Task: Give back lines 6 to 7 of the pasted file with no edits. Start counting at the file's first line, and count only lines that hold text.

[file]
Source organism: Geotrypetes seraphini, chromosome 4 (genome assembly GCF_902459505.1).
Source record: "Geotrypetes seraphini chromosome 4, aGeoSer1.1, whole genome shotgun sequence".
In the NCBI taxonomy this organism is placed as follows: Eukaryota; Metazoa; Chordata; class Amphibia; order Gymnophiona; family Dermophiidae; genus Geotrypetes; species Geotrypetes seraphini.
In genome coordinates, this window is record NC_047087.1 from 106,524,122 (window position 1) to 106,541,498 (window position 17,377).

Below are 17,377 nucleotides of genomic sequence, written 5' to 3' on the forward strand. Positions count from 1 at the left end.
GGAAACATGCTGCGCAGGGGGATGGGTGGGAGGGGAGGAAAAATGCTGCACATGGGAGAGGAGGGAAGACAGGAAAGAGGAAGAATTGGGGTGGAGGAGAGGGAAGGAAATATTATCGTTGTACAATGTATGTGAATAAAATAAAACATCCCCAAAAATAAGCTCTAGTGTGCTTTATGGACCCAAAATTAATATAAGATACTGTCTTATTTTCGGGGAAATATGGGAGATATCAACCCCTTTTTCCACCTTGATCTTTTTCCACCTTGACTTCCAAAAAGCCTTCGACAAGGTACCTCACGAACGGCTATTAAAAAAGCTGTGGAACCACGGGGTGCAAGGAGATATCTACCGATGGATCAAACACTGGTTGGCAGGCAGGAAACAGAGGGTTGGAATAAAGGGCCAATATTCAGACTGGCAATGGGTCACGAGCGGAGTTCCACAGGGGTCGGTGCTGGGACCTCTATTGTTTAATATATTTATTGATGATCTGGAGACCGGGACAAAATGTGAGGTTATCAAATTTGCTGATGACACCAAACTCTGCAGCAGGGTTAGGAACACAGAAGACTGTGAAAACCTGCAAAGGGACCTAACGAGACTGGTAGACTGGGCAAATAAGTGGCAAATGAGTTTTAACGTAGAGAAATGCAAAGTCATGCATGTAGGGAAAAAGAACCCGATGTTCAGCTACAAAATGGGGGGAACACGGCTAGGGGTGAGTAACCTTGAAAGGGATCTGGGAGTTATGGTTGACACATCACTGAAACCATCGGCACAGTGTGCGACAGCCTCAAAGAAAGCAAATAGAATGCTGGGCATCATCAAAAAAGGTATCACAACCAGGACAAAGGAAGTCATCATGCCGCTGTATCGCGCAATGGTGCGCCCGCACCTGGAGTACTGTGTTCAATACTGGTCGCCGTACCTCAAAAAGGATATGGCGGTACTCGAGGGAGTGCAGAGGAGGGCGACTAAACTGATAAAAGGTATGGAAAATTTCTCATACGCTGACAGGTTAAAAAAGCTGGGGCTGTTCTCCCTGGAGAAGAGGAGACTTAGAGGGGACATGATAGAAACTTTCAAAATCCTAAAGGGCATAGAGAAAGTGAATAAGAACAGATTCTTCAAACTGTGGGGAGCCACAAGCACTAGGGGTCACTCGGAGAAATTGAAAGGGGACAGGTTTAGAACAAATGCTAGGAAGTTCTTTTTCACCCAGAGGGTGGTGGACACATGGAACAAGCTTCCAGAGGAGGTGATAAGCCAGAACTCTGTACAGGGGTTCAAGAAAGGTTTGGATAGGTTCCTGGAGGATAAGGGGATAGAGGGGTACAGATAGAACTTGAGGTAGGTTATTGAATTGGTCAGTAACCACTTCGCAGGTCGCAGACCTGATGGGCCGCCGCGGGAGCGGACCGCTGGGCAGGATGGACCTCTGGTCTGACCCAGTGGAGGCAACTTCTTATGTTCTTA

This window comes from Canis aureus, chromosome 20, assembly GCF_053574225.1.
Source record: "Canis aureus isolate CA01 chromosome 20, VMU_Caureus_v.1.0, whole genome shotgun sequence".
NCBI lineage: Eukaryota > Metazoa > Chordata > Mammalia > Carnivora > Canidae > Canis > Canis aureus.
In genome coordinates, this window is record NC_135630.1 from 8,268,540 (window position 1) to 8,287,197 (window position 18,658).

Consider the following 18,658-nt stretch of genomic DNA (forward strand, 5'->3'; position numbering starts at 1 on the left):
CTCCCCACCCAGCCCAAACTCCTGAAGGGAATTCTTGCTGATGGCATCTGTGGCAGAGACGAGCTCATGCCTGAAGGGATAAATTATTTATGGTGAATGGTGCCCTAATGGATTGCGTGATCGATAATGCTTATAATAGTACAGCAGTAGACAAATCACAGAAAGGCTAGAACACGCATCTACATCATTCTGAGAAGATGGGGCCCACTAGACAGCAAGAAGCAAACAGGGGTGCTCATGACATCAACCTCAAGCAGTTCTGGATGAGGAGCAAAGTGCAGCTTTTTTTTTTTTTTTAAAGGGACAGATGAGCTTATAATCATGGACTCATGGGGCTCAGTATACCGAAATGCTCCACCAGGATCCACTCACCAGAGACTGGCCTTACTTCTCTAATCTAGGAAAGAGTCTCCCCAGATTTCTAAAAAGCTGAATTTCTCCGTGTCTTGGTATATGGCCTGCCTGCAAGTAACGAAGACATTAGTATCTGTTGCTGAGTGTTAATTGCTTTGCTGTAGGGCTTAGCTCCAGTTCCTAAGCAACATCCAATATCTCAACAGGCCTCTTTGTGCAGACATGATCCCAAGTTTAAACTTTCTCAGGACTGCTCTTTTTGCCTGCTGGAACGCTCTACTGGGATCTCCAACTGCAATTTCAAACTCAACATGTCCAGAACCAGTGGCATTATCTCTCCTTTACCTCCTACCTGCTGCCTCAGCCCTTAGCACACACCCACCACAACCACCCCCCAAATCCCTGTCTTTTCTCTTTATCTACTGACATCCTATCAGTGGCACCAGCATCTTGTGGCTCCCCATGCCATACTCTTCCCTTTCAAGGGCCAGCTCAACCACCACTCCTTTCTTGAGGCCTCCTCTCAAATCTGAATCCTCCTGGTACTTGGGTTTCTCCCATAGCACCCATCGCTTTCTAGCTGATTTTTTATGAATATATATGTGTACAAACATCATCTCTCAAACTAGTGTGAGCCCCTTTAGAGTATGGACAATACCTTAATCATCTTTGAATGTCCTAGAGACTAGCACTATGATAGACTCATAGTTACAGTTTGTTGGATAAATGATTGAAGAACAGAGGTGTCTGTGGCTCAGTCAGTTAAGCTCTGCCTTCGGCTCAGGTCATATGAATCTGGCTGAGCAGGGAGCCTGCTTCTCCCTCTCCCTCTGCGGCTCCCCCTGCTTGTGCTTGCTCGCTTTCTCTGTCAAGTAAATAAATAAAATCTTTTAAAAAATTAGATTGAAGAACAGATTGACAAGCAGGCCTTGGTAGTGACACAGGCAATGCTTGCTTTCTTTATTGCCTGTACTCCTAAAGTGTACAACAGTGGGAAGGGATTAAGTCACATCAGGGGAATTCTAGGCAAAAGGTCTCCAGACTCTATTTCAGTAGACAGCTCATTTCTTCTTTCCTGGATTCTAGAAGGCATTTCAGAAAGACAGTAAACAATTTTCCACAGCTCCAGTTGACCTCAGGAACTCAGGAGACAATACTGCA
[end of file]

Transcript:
GGAAACATGCTGCGCAGGGGGATGGGTGGGAGGGGAGGAAAAATGCTGCACATGGGAGAGGAGGGAAGACAGGAAAGAGGAAGAATTGGGGTGGAGGAGAGGGAAGGAAATATTATCGTTGTACAATGTATGTGAATAAAATAAAACATCCCCAAAAATAAGCTCTAGTGTGCTTTATGGACCCAAAATTAATATAAGATACTGTCTTATTTTCGGGGAAATATGGGAGATATCAACCCCTTTTTCCACCTTGATCTTTTTCCACCTTGACTTCCAAAAAGCCTTCGACAAGGTACCTCACGAACGGCTATTAAAAAAGCTGTGGAACCACGGGGTGCAAGGAGATATCTACCGATGGATCAAACACTGGTTGGCAGGCAGGAAACAGAGGGTTGGAATAAAGGGCCAATATTCAGACTGGCAATGGGTCACGAGCGGAGTTCCACAGGGGTCGGTGCTGGGACCTCTATTGTTTAATATATTTATTGATGATCTGGAGACCGGGACAAAATGTGAGGTTATCAAATTTGCTGATGACACCAAACTCTGCAGCAGGGTTAGGAACACAGAAGACTGTGAAAACCTGCAAAGGGACCTAACGAGACTGGTAGACTGGGCAAATAAGTGGCAAATGAGTTTTAACGTAGAGAAATGCAAAGTCATGCATGTAGGGAAAAAGAACCCGATGTTCAGCTACAAAATGGGGGGAACACGGCTAGGGGTGAGTAACCTTGAAAGGGATCTGGGAGTTATGGTTGACACATCACTGAAACCATCGGCACAGTGTGCGACAGCCTCAAAGAAAGCAAATAGAATGCTGGGCATCATCAAAAAAGGTATCACAACCAGGACAAAGGAAGTCATCATGCCGCTGTATCGCGCAATGGTGCGCCCGCACCTGGAGTACTGTGTTCAATACTGGTCGCCGTACCTCAAAAAGGATATGGCGGTACTCGAGGGAGTGCAGAGGAGGGCGACTAAACTGATAAAAGGTATGGAAAATTTCTCATACGCTGACAGGTTAAAAAAGCTGGGGCTGTTCTCCCTGGAGAAGAGGAGACTTAGAGGGGACATGATAGAAACTTTCAAAATCCTAAAGGGCATAGAGAAAGTGAATAAGAACAGATTCTTCAAACTGTGGGGAGCCACAAGCACTAGGGGTCACTCGGAGAAATTGAAAGGGGACAGGTTTAGAACAAATGCTAGGAAGTTCTTTTTCACCCAGAGGGTGGTGGACACATGGAACAAGCTTCCAGAGGAGGTGATAAGCCAGAACTCTGTACAGGGGTTCAAGAAAGGTTTGGATAGGTTCCTGGAGGATAAGGGGATAGAGGGGTACAGATAGAACTTGAGGTAGGTTATTGAATTGGTCAGTAACCACTTCGCAGGTCGCAGACCTGATGGGCCGCCGCGGGAGCGGACCGCTGGGCAGGATGGACCTCTGGTCTGACCCAGTGGAGGCAACTTCTTATGTTCTTA

This window comes from Canis aureus, chromosome 20, assembly GCF_053574225.1.